Left untreated, UTIs can lead to serious complications that may cause permanent damage, such as:
Kidney infections – Up to 7 per cent of people who get a UTI develop kidney infections — especially people with diabetes, who are older than 65 or who have kidney problems already. Kidney infections almost always require hospitalization and intravenous antibiotics for treatment.
Bladder scarring – 2 to 15 per cent of people with UTIs end up having bladder scars, which can cause long term problems like frequent urinary tract infections (recurrent UTIs).
Infertility – up to 25 per cent of women with recurrent UTIs have irreversible damage to their female reproductive system, which can make it difficult for them to become pregnant.
Always call your doctor if you have any neck, chest, or abdominal pain. If your doctor does not give you a diagnosis within 24 hours, get better care or seek emergency care. UTIs are especially common in older patients and in diabetics. Symptoms, including neck, chest, or abdominal pain.
If your doctor does not give you a diagnosis within 24 hours, get better care or seek emergency care.
Remember, UTIs are among the most common medical problems, but they don’t cause urgent medical concerns. When you’re feeling mild to moderate symptoms, you should feel comfortable seeing your doctor. This is especially true if you have signs of possible kidney infection (increased urination or blood in urine) and/or abdominal pain (lumbar pain).
What can I do to prevent Urinary tract infection?
To prevent a UTI:
Be sure to have regular checkups and screenings. If your doctor recommends a screening test, he or she will use an interpretive urine dipstick that can show if you have an infection of some kind.
All health care providers know that even with screening tests, there’s still a chance for a UTI. So if you have any symptoms that may indicate you have an infection — fever, back pain, burning on urination or blood in the urine — your provider should definitely take further steps to evaluate you for possible infection.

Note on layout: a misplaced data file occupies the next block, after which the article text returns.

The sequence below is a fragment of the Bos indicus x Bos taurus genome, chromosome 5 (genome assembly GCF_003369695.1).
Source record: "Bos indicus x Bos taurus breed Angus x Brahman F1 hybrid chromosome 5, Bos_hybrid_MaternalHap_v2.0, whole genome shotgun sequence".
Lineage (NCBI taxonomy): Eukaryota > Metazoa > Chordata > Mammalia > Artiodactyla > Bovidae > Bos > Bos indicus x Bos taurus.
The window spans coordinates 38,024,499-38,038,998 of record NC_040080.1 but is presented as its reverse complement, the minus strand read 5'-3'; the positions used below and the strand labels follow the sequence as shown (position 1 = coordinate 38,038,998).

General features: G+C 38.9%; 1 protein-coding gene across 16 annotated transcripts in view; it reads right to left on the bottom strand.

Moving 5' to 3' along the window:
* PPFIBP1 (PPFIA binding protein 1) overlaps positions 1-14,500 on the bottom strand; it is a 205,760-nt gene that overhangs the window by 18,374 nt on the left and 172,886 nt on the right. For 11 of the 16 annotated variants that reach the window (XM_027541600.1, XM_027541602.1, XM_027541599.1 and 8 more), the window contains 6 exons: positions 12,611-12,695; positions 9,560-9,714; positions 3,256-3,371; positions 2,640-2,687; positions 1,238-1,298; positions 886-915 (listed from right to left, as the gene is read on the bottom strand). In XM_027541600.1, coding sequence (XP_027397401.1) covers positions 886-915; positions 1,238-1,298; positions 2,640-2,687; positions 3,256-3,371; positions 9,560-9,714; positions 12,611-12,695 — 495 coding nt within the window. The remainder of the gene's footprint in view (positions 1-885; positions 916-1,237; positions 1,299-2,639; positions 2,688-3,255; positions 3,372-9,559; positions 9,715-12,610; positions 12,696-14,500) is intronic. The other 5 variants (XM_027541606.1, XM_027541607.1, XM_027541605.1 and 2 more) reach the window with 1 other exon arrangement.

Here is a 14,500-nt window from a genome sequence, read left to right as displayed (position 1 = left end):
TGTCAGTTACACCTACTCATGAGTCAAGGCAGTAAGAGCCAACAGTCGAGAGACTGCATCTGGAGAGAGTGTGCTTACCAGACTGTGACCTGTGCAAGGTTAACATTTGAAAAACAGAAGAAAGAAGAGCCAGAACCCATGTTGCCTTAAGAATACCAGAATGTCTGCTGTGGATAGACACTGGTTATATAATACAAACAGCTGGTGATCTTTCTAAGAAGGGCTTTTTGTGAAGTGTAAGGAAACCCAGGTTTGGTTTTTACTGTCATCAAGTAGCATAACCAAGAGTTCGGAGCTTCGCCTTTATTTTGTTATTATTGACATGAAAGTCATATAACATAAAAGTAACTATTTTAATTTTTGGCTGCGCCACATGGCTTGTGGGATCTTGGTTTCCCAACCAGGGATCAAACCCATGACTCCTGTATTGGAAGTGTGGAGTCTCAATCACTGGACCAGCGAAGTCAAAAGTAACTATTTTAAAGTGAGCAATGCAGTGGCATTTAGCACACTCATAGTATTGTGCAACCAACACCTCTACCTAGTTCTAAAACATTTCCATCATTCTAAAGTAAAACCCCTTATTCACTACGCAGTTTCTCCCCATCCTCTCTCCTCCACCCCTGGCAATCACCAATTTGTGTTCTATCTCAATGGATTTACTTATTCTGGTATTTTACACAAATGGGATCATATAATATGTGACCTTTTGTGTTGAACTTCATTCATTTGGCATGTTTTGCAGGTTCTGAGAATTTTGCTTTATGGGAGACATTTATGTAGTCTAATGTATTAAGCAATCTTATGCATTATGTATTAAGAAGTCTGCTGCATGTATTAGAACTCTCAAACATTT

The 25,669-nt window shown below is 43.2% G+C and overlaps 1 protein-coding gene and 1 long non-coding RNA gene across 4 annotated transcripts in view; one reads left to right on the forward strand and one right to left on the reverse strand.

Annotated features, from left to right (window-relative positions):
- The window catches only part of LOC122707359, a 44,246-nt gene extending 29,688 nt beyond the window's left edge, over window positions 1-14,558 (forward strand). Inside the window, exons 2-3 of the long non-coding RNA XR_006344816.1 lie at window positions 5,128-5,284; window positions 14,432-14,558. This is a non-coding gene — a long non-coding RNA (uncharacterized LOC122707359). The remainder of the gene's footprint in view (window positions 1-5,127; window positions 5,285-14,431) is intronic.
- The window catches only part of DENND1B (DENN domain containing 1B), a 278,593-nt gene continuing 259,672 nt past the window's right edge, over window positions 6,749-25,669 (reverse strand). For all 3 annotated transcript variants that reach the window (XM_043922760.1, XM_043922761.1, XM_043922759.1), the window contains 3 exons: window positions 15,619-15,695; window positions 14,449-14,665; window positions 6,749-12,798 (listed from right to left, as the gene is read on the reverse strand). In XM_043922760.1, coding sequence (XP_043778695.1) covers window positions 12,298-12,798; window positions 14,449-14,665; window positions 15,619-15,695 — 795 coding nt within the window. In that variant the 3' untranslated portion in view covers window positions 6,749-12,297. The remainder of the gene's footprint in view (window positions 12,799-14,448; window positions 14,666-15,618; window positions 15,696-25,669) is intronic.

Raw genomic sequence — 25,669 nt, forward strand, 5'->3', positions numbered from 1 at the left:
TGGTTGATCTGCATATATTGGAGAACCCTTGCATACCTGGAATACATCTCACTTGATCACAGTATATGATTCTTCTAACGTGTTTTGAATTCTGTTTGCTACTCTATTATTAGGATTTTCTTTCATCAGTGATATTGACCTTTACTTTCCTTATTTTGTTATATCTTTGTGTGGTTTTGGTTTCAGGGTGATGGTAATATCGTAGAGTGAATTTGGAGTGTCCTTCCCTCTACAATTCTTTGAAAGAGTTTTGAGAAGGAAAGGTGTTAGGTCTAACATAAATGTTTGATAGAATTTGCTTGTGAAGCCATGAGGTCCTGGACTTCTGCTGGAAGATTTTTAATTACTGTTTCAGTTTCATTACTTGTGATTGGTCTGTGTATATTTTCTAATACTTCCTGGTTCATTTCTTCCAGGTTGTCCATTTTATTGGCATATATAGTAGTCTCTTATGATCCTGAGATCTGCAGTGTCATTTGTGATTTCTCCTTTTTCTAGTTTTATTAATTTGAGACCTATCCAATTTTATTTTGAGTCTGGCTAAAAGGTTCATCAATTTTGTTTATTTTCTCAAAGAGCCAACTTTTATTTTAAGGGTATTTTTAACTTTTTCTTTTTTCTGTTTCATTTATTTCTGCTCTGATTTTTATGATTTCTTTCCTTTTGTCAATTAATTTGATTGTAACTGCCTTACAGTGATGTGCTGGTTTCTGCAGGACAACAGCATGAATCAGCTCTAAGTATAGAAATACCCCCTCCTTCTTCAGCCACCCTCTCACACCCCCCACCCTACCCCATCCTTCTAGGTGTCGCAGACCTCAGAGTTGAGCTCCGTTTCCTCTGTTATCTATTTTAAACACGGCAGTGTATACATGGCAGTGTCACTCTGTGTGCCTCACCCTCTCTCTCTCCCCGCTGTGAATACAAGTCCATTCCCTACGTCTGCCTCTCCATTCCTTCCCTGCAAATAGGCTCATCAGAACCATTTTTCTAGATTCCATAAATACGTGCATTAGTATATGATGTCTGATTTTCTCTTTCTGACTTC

However, if you are told that your urine results are normal, then you should not expect another test unless (or until) you experience symptoms.
Be sure to drink enough fluids. Only drink plenty of fluids if your urine output is normal. If your urine output is not normal (for example, you have a low urine output), try to increase it by drinking more water and fluids.
Limit sugar intake and eat healthily. Sugary foods and drinks can make your urine more acidic and increase the chances that you will experience UTIs. Eating a healthy diet of fruits, vegetables, grains, legumes, seeds, and unsaturated fats will help with urinary tract health.
Sugary foods: Sugary foods and drinks can make your urine more acidic and increase the chances that you will experience UTIs. Eating a healthy diet of fruits, vegetables, grains, legumes, seeds, and unsaturated fats will help with urinary tract health.
Use clean toilet seats. Always use a toilet seat cover when using public restrooms to avoid exposure to bacteria on the toilet seat itself.
Wear cotton underwear. Wearing cotton underwear can help prevent irritation and chafing in your genital area and thus promoting good urinary tract health.
Drink cranberry juice or take a cranberry supplement often. Cranberry juice is known for its anti-microbial properties, but there’s still no scientific proof that drinking it can actually cure a UTI.
If you have insurance, ask your doctor to recommend a good UTI testing program. UTI testing programs at many hospitals are free or very low cost for patients. But if you do not have insurance and are uninsured, you will likely not be able to afford such tests without help from your local community.
In this case, ask your doctor to recommend a good testing program in your area. If possible, develop a relationship with one of the providers at this testing centre so they know how to treat your specific condition and can provide follow-up care if necessary.